Academic WorldQuest is an annual team-based international affairs, geography, history and culture competition sponsored by the World Affairs Councils of America. The WorldQuest, held every year since 2003, has two different levels open to competitors: high schools and adults.
WorldQuest was created in 1995 by Jennifer Watson Roberts of the World Affairs Council of Charlotte. It was created to help closing the gap in students` knowledge about global affairs. The national competition began in 2003.
Carlos Alvarez, a businessman, philanthropist and member of the WACA National Board Directors, made a donation of $500.000 with his wife Malú. This generous donation was the largest ever made to a World Affairs Councils of America fundraising initiative. Thanks to this gift, WACA is able to sustain and expand the Academic WorldQuest national competition while supporting programs organized by the 96 local World Affairs Councils.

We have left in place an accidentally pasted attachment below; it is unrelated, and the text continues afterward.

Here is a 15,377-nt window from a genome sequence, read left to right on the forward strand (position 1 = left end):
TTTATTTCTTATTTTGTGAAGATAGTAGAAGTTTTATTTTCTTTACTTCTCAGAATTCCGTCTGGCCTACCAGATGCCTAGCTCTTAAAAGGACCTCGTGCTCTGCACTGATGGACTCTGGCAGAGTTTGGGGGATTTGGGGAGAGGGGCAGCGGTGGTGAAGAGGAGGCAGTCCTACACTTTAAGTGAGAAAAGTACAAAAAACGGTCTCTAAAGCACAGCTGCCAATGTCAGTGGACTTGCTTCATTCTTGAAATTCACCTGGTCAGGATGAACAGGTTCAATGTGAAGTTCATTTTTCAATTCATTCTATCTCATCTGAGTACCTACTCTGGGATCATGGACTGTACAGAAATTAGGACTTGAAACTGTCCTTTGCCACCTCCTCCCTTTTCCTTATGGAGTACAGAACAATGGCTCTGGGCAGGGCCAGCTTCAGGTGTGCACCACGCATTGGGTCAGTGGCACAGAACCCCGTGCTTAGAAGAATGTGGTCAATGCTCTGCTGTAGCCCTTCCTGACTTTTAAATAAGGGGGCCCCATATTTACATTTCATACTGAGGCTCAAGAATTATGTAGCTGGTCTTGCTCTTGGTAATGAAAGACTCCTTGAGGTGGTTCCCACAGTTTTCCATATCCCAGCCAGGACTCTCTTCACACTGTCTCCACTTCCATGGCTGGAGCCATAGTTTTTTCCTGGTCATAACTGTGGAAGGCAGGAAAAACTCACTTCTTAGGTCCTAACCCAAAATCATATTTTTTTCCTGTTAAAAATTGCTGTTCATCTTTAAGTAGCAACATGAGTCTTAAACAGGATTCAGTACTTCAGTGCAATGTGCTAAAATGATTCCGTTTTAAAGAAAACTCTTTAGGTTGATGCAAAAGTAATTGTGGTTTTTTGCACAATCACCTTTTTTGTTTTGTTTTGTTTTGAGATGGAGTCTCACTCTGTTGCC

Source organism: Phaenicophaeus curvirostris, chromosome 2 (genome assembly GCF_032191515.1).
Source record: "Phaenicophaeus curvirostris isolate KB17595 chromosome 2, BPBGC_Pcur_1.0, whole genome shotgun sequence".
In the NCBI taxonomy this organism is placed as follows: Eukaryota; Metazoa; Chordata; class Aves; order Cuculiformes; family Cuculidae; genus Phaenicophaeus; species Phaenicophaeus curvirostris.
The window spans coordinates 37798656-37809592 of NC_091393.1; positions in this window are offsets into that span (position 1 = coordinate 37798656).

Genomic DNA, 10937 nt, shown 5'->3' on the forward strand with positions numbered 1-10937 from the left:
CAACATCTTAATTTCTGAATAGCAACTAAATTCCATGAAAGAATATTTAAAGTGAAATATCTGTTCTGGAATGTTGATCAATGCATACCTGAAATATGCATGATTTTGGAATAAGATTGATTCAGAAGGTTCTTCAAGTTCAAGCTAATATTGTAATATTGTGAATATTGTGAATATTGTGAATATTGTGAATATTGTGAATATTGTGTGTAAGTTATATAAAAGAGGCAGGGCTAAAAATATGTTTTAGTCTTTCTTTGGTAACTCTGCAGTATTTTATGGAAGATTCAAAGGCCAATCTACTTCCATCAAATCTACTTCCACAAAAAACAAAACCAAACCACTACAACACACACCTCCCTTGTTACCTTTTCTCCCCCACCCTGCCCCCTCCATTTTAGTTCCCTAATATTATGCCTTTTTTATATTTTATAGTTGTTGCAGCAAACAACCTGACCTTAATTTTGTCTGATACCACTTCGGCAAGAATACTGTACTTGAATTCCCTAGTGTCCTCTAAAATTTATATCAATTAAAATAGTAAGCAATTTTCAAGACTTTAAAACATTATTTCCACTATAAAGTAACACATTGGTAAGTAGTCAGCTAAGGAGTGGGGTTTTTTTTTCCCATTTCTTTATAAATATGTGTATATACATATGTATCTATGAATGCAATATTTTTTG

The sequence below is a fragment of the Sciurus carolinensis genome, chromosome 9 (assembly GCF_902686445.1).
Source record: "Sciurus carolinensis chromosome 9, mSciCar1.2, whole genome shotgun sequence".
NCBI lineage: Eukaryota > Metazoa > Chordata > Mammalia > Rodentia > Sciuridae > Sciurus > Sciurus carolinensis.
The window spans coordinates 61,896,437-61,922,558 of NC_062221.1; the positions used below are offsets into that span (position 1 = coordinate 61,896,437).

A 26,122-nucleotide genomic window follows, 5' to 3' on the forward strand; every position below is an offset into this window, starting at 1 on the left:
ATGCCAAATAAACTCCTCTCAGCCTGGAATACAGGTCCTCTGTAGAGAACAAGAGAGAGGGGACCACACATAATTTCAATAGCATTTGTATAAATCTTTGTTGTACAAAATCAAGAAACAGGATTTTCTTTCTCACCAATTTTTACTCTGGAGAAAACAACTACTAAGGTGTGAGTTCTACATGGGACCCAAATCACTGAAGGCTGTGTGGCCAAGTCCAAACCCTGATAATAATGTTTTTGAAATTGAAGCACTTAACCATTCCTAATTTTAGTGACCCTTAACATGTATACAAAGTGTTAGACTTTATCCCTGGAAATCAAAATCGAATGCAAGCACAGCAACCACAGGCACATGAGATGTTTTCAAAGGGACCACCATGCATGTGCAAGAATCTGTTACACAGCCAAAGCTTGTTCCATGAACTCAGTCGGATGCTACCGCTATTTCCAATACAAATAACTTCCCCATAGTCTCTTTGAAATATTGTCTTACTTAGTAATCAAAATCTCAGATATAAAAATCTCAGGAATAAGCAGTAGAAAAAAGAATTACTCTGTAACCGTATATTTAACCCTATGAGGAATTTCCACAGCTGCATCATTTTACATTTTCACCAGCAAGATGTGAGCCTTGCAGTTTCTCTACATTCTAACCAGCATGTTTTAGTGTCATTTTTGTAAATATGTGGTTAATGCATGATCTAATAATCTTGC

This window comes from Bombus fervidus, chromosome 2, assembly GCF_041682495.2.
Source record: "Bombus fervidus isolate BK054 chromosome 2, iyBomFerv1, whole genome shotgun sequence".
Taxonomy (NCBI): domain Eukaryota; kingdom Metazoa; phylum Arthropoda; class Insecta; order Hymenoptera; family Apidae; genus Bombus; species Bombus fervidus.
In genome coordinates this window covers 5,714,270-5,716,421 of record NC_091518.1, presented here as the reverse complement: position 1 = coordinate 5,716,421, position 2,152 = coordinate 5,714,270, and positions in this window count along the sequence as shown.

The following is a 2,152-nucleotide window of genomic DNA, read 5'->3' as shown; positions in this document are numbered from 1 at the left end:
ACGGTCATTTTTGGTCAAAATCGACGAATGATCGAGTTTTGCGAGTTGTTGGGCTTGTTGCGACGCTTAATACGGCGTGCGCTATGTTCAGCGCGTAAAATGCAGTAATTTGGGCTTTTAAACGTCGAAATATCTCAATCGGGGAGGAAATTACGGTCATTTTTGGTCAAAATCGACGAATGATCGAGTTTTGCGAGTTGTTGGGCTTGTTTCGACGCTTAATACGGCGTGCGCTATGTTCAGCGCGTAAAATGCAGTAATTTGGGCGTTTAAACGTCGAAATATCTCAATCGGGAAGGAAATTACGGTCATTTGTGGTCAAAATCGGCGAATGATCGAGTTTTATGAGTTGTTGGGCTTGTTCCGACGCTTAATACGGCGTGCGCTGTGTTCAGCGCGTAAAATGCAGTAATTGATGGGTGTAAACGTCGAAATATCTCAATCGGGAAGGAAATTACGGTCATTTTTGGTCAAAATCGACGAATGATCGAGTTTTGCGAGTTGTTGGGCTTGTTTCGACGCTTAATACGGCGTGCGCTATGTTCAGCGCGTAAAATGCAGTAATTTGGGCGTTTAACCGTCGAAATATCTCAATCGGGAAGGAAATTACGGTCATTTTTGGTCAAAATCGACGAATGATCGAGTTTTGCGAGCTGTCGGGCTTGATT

In order to compete at the national competition, held each spring in Washington, D.C., teams must first win at their regional council level (usually held from November to March). Every year, 4,000 high school students across the country participate in local competitions hosted by their World Affairs Council. Each 40 teams consists of four students answering 100 questions.
|2016||Keystone School||World Affairs Council of San Antonio|
|2015||DuPont Manual High School||World Affairs Council of Kentucky and S. Indiana|
|2014||Plano West Senior High School||World Affairs Council of Dallas/Fort Worth|